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11-27-2014, 11:21 AM   #1
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K-3 - Selecting The More Advanced Settings

The other day I tried my new K-3 photographing trains during late afternoon and even a little after dark. I used a Tamron 28-75 f/2.8 lens. No flash. I chose Auto ISO not to exceed 6400 (A few other users said they think this is the useable ceiling for this model?)

And I am not that excited by the results! (A few samples below)

So I went back to DPR's K-3 review to look at the test widgets for noise, highlight, and shadow correction, features which honestly I've typically glossed over in the past, simply because the possible combinations seem so complex, but now I've decided I'm going to have to figure this stuff out if I really want to get the best results from the K-3.

And these widgets still baffle me somewhat, in terms of understanding the settings I need to choose when using the K-3 in various situations.

ISO NR auto, or Level 1-2-3, off etc.
Highlight Correction
Shadow Correction
HDR Capture

Does each shooting condition warrant fine tuning of these settings for the very best results the K-3 can produce? What settings would you tweak for capturing moving trains in sunset/low light/early darkness, as I was trying to do in the images below?

And also...

Lens Correction

For example would lens correction correct the "bloating" effect I find in some of my wide angle shots? (See the Amtrak shot)

Also, was I seeing motion blur, camera shake, or just softness from using the 28mm widest focal length of this lens at the maximum f/2.8 aperture?

Granted I realize I may have made these images even worse in Photoshop, which I am also still learning.

Would it have been wiser to use my DA 35mm f/2.4 or DA 50mm f/1.8?

I expect this is all quite a lot to explain to a new user, so thank you if you answer! These photos could be better, right?


Lastly, Anybody have superlative low light samples from their K-3 to encourage me? Tell me how you did it, too! LOL

SAMPLES


These are jpegs, but I edited using the RAWs...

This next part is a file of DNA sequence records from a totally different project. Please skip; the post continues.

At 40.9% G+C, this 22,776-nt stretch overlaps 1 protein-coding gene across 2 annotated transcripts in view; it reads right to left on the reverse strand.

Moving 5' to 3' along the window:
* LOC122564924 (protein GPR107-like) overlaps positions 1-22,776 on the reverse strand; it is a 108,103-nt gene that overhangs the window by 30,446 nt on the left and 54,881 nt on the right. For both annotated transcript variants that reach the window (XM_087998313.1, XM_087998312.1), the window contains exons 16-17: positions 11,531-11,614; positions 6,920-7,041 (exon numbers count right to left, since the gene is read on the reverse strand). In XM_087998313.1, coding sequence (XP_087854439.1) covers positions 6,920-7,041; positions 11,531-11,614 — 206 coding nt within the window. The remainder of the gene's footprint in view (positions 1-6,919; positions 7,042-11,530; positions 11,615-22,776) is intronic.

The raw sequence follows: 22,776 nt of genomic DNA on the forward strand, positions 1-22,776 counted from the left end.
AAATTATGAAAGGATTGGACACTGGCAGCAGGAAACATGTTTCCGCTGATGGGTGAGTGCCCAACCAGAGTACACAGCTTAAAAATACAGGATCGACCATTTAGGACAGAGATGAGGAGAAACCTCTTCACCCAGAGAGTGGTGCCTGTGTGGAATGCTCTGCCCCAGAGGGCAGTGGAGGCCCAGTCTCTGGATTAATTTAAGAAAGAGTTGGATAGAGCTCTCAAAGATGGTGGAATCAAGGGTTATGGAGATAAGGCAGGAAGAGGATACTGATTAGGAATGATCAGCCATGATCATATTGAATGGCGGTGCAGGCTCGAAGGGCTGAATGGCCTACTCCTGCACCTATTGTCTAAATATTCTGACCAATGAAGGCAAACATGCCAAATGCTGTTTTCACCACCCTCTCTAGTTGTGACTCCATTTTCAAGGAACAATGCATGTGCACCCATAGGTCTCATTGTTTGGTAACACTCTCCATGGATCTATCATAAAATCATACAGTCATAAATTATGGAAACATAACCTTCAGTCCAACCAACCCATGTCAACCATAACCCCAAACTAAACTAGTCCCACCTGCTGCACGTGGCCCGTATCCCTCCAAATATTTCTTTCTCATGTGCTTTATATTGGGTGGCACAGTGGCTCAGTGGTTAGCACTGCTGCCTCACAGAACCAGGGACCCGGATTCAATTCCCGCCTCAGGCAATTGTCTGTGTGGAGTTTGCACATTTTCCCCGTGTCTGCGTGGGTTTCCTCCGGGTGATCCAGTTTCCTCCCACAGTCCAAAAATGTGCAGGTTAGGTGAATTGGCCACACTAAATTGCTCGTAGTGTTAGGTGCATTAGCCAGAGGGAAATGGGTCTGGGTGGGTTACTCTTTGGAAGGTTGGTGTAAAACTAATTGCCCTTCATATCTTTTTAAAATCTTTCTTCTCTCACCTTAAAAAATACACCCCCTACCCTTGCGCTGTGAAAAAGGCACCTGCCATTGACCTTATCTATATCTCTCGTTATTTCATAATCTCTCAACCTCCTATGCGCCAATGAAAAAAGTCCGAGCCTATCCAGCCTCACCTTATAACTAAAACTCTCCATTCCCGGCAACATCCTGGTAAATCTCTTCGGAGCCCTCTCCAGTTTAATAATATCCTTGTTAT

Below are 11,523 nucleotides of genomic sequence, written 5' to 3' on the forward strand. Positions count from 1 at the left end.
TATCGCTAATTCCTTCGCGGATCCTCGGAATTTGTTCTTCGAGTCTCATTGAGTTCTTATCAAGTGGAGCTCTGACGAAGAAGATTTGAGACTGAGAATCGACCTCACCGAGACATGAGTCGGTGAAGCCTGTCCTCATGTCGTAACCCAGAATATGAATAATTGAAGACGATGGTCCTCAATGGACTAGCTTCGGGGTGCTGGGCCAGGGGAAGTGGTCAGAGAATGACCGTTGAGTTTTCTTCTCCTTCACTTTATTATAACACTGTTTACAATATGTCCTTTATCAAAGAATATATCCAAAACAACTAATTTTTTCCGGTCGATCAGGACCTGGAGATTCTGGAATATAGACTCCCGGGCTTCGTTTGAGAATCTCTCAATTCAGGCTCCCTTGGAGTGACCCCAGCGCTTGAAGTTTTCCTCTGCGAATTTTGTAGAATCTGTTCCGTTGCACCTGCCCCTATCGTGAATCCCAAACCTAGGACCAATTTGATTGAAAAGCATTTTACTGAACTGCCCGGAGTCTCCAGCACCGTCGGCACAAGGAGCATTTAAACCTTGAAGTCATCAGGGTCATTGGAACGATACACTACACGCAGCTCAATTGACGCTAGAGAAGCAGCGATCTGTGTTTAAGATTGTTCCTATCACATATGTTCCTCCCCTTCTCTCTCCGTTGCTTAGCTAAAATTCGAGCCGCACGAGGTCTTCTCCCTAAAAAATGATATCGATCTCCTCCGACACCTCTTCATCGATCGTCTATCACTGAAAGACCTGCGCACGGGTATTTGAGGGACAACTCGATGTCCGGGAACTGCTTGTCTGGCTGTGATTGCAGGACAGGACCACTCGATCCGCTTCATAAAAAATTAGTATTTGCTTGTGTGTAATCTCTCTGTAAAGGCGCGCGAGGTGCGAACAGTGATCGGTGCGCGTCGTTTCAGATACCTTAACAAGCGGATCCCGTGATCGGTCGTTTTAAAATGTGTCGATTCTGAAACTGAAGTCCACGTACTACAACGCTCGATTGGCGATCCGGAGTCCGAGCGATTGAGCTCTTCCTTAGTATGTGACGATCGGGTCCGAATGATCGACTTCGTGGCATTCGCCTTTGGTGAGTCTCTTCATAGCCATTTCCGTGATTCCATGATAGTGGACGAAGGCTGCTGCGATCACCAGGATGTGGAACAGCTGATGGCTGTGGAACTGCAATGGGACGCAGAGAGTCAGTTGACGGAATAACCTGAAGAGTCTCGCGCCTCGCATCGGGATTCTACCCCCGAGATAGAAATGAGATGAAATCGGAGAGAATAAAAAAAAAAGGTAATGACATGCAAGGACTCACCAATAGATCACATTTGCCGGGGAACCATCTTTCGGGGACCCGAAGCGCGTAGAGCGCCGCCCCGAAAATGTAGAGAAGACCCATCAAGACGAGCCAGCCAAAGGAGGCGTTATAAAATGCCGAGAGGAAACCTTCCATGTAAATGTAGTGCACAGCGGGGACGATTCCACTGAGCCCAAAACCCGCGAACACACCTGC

You can see the .EXIF data if you click on each photo and scroll down, except for the photo of CSX 5248, for which the metadata somehow has disappeared.



UGH!!! Worst IQ of the bunch? In addition to tweaking the advanced settings, would Noise Ninja or Topaz Denoiser help here?




Highlights got blown at the back of the train. Would the HDR prevent this?



Uncropped and Unedited... By the way, anybody have any ideas how I might have lost the metadata for this photo?




After cropping and editing...




Here is the "bloating" I'm talking about... (Unedited original jpeg)




Here is the original - notice the blurry details



Here is the photo after cropping, some real heavy sharpening, and quite a bit of added color saturation...The Quick Selection tool missed some spots around the top of engine! What is a good Tolerance for selecting edges?



Last edited by DavidSKAF3; 11-29-2014 at 09:45 AM.
11-27-2014, 11:57 AM - 1 Like   #2
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I think your pics look good to me.


There is no Exif data so it is hard to determine what shutter speed you shot at or what actual ISO you used for each pic. ISO1600 is fine for the K-3 and you could easily go beyond that without a problem. Since you are using shadow and highlight correction, I am assuming you shoot in Jpg, correct ?.
11-27-2014, 12:02 PM   #3
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QuoteOriginally posted by JimC1101 Quote
I think your pics look good to me.


There is no Exif data so it is hard to determine what shutter speed you shot at or what actual ISO you used for each pic. ISO1600 is fine for the K-3 and you could easily go beyond that without a problem. Since you are using shadow and highlight correction, I am assuming you shoot in Jpg, correct ?.
You can see the.EXIF data if you click on each photo and scroll down, except for the photo of CSX 5248, for which the metadata somehow has disappeared. Thanks! And Happy Holidays, BTW!

Last edited by DavidSKAF3; 11-27-2014 at 12:38 PM.
11-27-2014, 12:10 PM   #4